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Mozilla Firefox 3.5
After the great leap forward in speed, design, and overall polish that Mozilla’s open source Firefox Web browser enjoyed in version 3.0 ( ), it’s probably understandable that version 3.5 represents a more modest advancement.
While it doesn’t stand out dramatically from its predecessor, the new version does bring Firefox closer to the cutting edge of Web standards, and offers a handful of clever innovations in privacy that its rivals would do well to steal for themselves. But the browser’s much-ballyhooed claims of a big speed boost aren’t all they’re cracked up to be.
Benchmarking the beast
Safari 4 also bested Firefox 3.5 in the XHTML and CSS rendering tests I ran–but surprisingly, so did Firefox 3.0. Firefox 3.5 displayed a local copy of the XHTML test file in 2.66 seconds, compared to 2.55 seconds for Firefox 3.0 and 0.49 seconds for Safari 4. In CSS rendering, Firefox 3.5 took 361 milliseconds to complete the same locally hosted test that took Firefox 3.0 355 milliseconds, and Safari 4 just 35 milliseconds.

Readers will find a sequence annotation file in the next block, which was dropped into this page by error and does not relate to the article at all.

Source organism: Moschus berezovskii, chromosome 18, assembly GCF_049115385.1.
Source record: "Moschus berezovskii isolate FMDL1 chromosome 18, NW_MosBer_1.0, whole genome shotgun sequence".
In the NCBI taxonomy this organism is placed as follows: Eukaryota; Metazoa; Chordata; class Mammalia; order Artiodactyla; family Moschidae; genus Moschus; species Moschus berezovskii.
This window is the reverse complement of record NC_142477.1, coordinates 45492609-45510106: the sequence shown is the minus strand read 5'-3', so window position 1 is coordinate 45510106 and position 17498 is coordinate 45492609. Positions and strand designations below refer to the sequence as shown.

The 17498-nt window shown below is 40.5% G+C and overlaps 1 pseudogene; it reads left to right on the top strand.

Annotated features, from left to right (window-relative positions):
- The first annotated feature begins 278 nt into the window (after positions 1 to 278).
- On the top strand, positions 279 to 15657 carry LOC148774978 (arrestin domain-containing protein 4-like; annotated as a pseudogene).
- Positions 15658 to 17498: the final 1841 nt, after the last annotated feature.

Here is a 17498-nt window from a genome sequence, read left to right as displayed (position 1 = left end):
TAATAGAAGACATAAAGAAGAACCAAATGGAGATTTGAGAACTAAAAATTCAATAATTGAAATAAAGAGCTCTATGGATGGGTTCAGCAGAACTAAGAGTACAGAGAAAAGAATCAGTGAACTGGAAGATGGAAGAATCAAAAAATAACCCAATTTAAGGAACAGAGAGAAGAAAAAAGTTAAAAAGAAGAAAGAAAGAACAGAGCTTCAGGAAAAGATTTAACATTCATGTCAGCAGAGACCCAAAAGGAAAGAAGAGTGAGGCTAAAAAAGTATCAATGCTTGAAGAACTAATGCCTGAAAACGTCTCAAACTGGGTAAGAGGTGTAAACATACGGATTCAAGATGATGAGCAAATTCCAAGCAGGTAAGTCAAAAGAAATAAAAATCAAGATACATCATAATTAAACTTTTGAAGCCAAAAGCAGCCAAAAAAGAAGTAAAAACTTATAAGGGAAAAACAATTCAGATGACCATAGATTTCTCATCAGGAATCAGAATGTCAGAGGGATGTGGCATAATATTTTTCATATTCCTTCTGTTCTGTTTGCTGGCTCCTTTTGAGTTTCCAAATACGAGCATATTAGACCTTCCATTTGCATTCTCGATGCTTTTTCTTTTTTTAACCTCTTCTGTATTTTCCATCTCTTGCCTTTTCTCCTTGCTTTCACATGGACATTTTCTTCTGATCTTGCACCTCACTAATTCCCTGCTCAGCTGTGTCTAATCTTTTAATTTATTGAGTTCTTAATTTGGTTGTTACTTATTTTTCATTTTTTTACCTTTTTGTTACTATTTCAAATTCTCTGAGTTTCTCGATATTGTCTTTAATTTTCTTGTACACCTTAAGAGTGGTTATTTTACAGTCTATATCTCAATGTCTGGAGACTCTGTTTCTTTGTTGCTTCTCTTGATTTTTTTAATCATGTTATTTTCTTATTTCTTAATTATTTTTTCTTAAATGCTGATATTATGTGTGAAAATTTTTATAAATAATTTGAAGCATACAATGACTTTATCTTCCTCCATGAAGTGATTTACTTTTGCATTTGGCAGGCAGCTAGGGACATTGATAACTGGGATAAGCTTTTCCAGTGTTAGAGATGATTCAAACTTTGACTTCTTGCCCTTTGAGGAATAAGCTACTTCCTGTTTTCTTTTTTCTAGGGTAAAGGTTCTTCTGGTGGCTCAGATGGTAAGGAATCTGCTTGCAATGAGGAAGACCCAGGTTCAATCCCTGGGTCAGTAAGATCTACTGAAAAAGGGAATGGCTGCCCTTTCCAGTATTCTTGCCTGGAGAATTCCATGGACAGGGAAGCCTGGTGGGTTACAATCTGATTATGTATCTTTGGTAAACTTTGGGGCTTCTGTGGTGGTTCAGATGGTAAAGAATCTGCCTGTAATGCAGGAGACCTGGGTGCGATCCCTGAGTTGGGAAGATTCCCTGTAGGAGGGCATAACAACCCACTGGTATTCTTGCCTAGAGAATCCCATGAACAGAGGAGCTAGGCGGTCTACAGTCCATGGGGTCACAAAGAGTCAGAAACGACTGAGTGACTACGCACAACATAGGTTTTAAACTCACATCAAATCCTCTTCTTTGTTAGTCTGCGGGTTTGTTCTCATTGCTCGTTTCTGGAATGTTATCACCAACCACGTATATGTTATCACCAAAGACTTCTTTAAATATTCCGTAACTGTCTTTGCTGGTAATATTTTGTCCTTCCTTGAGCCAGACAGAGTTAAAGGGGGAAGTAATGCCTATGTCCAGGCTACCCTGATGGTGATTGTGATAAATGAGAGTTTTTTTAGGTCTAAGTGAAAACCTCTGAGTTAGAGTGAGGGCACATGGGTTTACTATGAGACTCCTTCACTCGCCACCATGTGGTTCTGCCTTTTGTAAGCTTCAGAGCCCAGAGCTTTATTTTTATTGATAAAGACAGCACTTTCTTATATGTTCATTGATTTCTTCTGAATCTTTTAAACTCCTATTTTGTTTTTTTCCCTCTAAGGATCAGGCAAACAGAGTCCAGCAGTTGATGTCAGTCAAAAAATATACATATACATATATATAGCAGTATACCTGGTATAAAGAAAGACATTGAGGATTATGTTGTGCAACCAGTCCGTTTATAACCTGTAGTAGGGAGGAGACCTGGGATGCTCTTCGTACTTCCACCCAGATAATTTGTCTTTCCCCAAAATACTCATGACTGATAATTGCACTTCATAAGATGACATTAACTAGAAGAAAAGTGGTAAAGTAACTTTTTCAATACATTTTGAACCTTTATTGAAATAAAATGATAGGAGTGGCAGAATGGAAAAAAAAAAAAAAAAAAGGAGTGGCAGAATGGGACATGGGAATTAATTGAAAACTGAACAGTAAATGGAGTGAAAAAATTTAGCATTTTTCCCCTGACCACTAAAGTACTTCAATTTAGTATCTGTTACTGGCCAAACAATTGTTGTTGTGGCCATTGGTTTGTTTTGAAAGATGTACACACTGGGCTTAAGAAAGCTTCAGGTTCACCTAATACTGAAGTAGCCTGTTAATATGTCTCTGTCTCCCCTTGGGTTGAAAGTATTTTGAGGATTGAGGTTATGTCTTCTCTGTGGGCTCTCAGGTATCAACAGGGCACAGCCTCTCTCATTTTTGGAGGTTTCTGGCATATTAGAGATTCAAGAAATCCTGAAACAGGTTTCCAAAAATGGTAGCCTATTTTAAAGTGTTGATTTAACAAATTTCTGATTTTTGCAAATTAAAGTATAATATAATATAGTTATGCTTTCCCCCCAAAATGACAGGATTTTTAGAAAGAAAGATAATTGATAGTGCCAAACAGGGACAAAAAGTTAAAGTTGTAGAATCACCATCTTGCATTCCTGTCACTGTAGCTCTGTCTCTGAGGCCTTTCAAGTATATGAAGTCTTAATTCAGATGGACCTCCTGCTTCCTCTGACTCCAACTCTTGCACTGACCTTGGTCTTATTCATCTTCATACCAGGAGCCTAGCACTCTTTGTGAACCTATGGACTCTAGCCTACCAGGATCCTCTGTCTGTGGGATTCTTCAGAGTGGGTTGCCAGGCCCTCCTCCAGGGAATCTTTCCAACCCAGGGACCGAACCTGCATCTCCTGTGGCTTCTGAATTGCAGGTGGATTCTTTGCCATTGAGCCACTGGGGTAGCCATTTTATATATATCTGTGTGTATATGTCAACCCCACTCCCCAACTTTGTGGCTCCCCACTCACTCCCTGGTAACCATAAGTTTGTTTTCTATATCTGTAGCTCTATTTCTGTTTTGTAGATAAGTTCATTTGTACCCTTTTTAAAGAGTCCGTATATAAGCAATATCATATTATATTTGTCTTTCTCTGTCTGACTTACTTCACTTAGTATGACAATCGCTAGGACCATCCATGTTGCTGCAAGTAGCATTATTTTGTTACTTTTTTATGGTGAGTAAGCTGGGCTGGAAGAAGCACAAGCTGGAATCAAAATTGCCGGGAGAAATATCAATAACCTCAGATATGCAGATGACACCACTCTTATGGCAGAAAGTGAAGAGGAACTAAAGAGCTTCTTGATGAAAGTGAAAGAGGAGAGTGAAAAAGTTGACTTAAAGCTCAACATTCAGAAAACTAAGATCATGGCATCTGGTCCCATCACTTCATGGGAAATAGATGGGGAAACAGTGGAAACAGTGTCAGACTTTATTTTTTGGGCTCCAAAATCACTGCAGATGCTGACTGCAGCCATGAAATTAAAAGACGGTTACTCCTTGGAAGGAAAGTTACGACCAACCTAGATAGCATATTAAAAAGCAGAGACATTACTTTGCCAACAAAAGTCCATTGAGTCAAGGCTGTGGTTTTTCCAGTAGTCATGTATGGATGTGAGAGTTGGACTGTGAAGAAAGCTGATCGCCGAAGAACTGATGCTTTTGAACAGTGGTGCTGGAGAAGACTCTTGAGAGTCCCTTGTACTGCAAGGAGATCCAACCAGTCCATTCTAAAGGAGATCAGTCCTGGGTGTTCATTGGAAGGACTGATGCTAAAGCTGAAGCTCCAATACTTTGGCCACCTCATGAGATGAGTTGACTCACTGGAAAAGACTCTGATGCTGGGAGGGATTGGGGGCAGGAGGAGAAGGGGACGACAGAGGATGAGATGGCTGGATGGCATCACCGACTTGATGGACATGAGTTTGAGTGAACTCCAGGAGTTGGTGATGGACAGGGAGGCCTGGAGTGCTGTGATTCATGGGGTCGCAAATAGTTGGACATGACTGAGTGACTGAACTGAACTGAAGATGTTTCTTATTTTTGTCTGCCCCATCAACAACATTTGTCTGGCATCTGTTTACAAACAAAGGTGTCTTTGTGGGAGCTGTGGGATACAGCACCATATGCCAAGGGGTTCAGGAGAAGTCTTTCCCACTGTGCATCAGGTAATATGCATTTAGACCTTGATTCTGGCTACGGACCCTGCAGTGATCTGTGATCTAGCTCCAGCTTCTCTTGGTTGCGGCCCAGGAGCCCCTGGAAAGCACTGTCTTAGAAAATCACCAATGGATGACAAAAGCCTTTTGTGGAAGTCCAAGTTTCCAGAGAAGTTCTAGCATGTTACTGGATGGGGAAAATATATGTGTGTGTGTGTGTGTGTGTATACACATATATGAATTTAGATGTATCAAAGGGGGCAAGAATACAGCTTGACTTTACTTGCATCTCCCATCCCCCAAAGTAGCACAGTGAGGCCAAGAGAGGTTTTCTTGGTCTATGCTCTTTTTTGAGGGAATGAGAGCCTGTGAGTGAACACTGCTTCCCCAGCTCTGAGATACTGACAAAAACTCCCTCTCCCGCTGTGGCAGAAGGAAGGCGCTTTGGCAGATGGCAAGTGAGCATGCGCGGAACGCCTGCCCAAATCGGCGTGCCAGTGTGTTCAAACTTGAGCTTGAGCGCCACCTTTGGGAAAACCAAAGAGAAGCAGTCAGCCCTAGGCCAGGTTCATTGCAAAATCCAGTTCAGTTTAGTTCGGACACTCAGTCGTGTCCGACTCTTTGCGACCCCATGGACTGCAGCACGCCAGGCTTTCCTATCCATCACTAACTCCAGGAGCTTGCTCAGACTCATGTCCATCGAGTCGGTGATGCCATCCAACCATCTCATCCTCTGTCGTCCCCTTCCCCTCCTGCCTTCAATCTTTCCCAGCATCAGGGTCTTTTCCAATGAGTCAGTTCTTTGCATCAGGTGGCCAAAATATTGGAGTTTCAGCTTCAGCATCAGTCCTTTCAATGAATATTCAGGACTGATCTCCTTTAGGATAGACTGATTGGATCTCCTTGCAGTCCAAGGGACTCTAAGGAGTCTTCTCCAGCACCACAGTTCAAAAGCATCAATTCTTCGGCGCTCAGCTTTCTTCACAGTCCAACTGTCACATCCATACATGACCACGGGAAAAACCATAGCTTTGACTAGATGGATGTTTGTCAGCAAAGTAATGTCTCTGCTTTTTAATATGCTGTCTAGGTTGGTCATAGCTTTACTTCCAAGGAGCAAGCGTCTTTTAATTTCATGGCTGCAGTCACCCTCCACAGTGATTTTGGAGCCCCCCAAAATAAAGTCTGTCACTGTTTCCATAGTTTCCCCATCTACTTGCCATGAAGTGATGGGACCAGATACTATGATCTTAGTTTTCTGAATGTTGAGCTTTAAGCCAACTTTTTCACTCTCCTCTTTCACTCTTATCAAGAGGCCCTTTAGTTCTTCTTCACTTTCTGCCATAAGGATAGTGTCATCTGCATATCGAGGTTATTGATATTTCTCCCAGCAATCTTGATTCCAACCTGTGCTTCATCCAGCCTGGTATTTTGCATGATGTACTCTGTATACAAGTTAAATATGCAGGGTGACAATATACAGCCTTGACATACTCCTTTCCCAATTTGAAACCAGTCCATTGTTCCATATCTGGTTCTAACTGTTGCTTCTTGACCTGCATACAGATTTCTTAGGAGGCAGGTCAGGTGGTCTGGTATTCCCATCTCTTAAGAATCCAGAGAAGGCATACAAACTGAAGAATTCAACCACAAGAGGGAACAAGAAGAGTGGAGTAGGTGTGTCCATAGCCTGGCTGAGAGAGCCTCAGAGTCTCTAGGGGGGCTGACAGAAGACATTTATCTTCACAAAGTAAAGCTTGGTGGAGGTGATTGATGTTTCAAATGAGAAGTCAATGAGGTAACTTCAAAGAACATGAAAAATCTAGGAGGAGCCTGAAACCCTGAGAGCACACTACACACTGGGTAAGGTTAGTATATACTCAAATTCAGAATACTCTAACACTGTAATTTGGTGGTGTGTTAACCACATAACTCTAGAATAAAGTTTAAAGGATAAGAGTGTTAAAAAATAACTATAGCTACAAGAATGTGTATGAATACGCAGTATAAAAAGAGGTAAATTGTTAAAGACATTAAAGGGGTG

However, Firefox 3.5 fared much better than its predecessor in Web standards compliance. It scored a 93 out of 100 on the Acid3 test, handily beating Firefox 3.0’s 71, and successfully handled 576 of 578 selectors in a CSS3 compliance test, compared to Firefox 3.0’s 371. (Safari 4 got perfect scores on both tests.)
Despite these test results, it’s important to note that Firefox 3.5 never felt sluggish in normal use. In my tests, it rendered Web pages quickly, displayed code that thwarted earlier browsers without a hiccup, and seemed just as nimble and responsive as Safari 4.